Rome Travel Guide

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Thursday, December 15, 2016

Metro C: A Great Idea with Human Costs

Rome desperately needs more underground transportation, and the city is making an effort to provide it.  The current project is Metro C, designed to connect Rome's eastern suburbs with the central city, and to connect stations along its 18 km route to existing lines A and B.  Stations on the eastern part of the C line have been completed and are operational; we've walked that route and shown our readers some of the new stations and neighborhoods they serve.

The inner-city section, where the all-important connections with other lines will be made, is under construction.  When completed, there will be a new Amba Aradam station at Porta Metronia, serving a large and heavily populated neighborhood (one of our favorite places to live) to the south and east of the Coliseum, with completion to the Colosseo station and Metro B.  The C line will also connect with Metro A at San Giovanni.  The completion date for these connections is 2022.  And there may be a station under Piazza Venezia, if it proves possible to do the work without destruction of too much Roman heritage.

The plan sketched above seems reasonable, and we're looking forward to riding the fully-automated line, assuming we live that long.  In the meantime, those who live near or adjacent to the construction route face years of irritation and disruption: noise, of course, and traffic problems caused by re-routing, but more important, hundreds of yards of tall metal Metro fencing, sometimes within a few feet of apartment buildings that not so long ago were adjacent to small parks, a tennis club, a soccer field, and a portion of a Roman wall.  In short, Metro C has its human costs.  That said, when the work is completed, residents of adjacent areas will have some of the best Metro connections in the city.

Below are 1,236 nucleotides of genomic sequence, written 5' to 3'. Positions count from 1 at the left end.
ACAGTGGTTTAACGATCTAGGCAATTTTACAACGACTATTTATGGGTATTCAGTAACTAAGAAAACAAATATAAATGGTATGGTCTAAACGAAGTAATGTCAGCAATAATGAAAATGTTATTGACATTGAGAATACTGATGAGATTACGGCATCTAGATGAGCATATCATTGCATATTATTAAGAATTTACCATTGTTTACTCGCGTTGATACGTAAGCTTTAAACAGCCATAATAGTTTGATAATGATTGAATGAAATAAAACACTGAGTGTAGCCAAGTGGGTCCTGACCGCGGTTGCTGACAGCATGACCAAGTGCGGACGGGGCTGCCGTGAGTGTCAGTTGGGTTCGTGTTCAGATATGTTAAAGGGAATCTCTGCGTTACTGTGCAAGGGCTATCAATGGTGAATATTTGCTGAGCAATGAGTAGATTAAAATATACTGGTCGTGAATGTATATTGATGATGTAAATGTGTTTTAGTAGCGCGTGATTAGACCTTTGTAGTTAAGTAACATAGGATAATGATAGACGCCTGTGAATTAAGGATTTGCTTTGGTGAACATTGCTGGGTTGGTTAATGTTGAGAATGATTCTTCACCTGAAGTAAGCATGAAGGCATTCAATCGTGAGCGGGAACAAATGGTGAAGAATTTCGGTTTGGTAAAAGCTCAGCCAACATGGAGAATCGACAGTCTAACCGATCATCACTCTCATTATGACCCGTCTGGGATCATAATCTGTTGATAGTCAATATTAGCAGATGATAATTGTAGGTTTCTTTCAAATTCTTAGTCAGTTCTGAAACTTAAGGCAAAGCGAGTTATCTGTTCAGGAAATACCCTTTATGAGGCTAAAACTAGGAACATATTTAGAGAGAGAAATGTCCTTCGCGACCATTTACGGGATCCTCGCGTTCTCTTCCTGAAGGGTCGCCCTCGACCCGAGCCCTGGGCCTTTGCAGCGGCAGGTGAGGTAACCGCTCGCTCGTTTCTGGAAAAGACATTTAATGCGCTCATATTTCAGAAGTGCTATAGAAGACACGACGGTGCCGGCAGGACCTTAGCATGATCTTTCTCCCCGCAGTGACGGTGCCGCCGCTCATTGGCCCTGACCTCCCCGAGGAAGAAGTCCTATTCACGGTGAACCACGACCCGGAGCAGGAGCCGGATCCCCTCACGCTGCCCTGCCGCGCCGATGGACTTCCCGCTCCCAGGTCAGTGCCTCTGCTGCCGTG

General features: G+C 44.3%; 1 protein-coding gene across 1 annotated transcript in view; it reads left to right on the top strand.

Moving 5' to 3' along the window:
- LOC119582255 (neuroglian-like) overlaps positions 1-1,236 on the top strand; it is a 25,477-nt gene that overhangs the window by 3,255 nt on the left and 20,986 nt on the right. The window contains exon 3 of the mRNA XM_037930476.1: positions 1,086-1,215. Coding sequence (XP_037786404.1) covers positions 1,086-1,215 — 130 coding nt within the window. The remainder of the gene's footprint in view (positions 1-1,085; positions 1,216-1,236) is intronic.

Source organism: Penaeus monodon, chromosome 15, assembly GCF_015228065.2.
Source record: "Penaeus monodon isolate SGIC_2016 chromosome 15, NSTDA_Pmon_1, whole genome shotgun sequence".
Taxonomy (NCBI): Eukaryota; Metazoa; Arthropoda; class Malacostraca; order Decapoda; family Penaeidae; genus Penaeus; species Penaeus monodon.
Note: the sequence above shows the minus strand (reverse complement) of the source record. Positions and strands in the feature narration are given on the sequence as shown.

A few months ago we toured the construction zone near Porta Metronia. The tour begins at the porta and runs southeast down via Ipponio, turns left at a nameless, curving street just beyond via dei Laterani, and left again on via della Ferratella in Laterano.  Here we go.

From Porta Metronia
Down via Ipponio.  A tennis club at left escaped the construction--for now.

Inside the yellow walls

Yellow walls outside your door.  Trees inside and outside the construction zone.
Turn left here for the hospital and the church. Sure. 
Looking back.  Pedestrian crossing.

This one's particularly depressing.  
This used to be a nice street to walk on, to a supermarket.  
Eugene Debs, the American socialist labor leader?
Headed back toward Porta Metronia.  The sign says the parking spaces are reserved for motorcyles (and scooters, no doubt). Romans are adept at marking things off with tape. 
There's a Roman wall on the other side of the yellow wall.  

One of the pleasures of a walk like this is reading the posters.  This one says Dino, hands in the air, was shot and killed by
a police officer.  

A small park, largely intact despite the construction, close to Porta Metronia, where we began.

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